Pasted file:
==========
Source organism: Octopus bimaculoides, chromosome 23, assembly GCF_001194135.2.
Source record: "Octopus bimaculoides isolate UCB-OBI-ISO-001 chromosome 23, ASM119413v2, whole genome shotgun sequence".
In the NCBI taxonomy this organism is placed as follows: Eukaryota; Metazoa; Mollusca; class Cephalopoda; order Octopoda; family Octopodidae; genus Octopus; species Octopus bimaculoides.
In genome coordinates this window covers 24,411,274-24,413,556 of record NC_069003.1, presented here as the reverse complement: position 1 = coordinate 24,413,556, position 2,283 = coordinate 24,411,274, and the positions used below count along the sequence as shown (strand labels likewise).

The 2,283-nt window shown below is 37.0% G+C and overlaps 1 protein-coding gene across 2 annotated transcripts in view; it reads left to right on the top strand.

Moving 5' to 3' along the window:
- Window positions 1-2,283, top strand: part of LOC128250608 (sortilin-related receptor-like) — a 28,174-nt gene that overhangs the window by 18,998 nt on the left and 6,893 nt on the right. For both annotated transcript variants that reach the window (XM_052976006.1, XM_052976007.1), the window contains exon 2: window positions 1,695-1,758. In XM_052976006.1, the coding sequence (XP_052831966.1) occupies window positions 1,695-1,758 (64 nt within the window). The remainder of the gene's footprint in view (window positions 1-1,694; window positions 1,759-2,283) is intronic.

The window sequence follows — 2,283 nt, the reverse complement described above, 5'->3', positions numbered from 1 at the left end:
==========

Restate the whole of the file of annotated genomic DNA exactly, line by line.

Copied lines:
Source organism: Octopus bimaculoides, chromosome 23, assembly GCF_001194135.2.
Source record: "Octopus bimaculoides isolate UCB-OBI-ISO-001 chromosome 23, ASM119413v2, whole genome shotgun sequence".
In the NCBI taxonomy this organism is placed as follows: Eukaryota; Metazoa; Mollusca; class Cephalopoda; order Octopoda; family Octopodidae; genus Octopus; species Octopus bimaculoides.
In genome coordinates this window covers 24,411,274-24,413,556 of record NC_069003.1, presented here as the reverse complement: position 1 = coordinate 24,413,556, position 2,283 = coordinate 24,411,274, and the positions used below count along the sequence as shown (strand labels likewise).

The 2,283-nt window shown below is 37.0% G+C and overlaps 1 protein-coding gene across 2 annotated transcripts in view; it reads left to right on the top strand.

Moving 5' to 3' along the window:
- Window positions 1-2,283, top strand: part of LOC128250608 (sortilin-related receptor-like) — a 28,174-nt gene that overhangs the window by 18,998 nt on the left and 6,893 nt on the right. For both annotated transcript variants that reach the window (XM_052976006.1, XM_052976007.1), the window contains exon 2: window positions 1,695-1,758. In XM_052976006.1, the coding sequence (XP_052831966.1) occupies window positions 1,695-1,758 (64 nt within the window). The remainder of the gene's footprint in view (window positions 1-1,694; window positions 1,759-2,283) is intronic.

The window sequence follows — 2,283 nt, the reverse complement described above, 5'->3', positions numbered from 1 at the left end: